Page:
If we were to extrapolate the core concept of Eidos, which is to use interesting and nuanced nudge techniques generated by the community, we can think of some fairly interesting scenarios. One that we’ve been playing with a lot is the idea of Eidos inferring emotional states as a way to help give you perspective about your behaviour. This could look like brain-computer interfaces for example, which are getting closer to being able to accurately map emotions, which could add another layer of awareness.

WHERE? 

Tell us if you have thought of a specific location where to prototype.

London would likely be the easiest, but we are very open to ideas.

HOW? 

Give us an idea of your strategy, your process, your prototyping plan and the next steps.

Overall our strategy and process for prototyping would be to pull out core concepts from our service proposition and almost create little micro-services as a way of testing different areas of interest. There are a range of low-investment to high-investment activities we could do, but we really want to explore three areas at the moment, which need to be refined even further should we go on.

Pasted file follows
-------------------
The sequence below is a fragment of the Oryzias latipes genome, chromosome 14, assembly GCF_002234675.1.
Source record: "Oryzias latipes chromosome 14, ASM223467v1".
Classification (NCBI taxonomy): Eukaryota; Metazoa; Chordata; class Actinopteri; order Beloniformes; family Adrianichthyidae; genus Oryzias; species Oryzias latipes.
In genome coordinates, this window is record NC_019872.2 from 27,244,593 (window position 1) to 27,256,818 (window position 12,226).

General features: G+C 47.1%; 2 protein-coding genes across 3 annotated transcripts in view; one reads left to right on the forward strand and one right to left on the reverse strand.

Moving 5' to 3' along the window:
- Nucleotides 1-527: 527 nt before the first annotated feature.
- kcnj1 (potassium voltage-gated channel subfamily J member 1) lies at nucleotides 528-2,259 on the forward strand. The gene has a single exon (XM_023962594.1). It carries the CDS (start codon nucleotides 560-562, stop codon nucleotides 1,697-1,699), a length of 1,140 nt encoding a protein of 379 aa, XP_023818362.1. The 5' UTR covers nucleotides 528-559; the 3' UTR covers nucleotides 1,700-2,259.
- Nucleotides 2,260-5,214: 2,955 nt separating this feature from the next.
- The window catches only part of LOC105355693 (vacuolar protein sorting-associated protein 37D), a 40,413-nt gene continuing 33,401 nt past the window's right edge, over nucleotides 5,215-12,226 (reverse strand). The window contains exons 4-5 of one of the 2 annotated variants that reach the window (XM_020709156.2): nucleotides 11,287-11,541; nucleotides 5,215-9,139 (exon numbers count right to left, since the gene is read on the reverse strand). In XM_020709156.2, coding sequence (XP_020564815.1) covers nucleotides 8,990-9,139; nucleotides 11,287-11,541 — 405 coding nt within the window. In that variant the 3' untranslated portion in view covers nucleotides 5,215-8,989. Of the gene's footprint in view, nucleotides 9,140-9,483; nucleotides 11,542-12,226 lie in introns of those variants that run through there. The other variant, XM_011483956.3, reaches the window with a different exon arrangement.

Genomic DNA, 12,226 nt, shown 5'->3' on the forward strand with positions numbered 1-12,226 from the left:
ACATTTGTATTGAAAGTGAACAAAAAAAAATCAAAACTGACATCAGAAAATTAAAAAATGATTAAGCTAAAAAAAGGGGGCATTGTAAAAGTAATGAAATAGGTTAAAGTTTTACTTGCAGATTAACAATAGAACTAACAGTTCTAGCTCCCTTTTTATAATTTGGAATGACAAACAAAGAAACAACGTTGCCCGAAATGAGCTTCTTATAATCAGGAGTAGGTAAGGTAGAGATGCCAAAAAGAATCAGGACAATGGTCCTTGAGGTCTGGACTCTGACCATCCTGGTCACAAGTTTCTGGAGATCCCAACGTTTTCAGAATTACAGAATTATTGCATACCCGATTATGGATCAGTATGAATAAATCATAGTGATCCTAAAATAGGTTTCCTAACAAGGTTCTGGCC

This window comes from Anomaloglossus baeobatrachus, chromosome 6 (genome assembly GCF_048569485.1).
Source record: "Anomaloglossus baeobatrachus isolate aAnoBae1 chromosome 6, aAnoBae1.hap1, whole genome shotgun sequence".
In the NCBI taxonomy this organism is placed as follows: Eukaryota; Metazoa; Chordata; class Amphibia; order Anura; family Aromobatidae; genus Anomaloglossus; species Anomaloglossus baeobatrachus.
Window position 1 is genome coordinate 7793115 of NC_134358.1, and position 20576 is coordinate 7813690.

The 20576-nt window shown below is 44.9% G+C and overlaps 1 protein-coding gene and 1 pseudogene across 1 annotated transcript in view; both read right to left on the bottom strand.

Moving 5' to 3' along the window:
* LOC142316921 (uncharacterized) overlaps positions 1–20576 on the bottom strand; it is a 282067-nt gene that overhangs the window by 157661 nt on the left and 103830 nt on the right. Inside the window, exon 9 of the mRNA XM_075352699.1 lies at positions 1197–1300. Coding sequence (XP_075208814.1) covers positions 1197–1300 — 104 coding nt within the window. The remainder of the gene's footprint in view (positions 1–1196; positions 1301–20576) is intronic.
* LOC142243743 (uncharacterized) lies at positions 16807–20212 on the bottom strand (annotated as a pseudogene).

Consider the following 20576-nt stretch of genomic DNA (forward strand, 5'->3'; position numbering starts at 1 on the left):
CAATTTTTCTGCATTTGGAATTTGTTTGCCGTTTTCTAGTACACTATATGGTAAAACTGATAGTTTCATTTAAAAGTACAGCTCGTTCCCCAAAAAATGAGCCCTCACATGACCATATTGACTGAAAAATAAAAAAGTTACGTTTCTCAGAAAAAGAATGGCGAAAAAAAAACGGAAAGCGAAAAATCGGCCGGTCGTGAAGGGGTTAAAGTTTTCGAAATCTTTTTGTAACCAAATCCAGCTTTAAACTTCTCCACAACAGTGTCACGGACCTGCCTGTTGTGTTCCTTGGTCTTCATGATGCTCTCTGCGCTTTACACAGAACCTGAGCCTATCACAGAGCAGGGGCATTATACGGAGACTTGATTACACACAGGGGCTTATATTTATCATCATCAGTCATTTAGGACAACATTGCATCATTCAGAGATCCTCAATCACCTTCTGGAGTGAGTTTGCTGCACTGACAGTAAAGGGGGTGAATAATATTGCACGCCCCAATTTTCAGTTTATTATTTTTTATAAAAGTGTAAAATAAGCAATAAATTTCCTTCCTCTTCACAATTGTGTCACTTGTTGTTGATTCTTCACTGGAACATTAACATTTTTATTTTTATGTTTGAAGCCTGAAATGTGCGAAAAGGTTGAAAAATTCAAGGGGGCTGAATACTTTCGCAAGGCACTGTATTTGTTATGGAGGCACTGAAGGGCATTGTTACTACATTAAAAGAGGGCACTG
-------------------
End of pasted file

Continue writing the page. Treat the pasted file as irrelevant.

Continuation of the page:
Our areas of prototyping are as follows:

1. What are the best ways to help users explore behaviour change? (i.e. design of the AI, the conversation flow, data resources, etc.). We have principles for how the interface should be approached, but there are a lot of directions within that.

2. What are the most meaningful product interactions and are there other approaches we could take? We created a product as an illustrative point. The idea is pulled directly from our research and insights that a lack of tangibility leads to unknown and scattered behaviour. Apps are transient, while products create real connections. That being said, we want to explore the best way to incorporate a product or collaborate with others such as Sonos, Google Home, FitBit, etc.

3. How is this delivered? Is O2 the provider and can we leverage their retail stores to add a human component? Can we repurpose elements of the O2 shopping experience to incorporate a trusted human resource that people could go to? Could O2 stores be repurposed as meet up spaces where members of the Eidos community get together to help create collective behaviour change? We don’t know, but there are a lot of angles for how to deliver this service.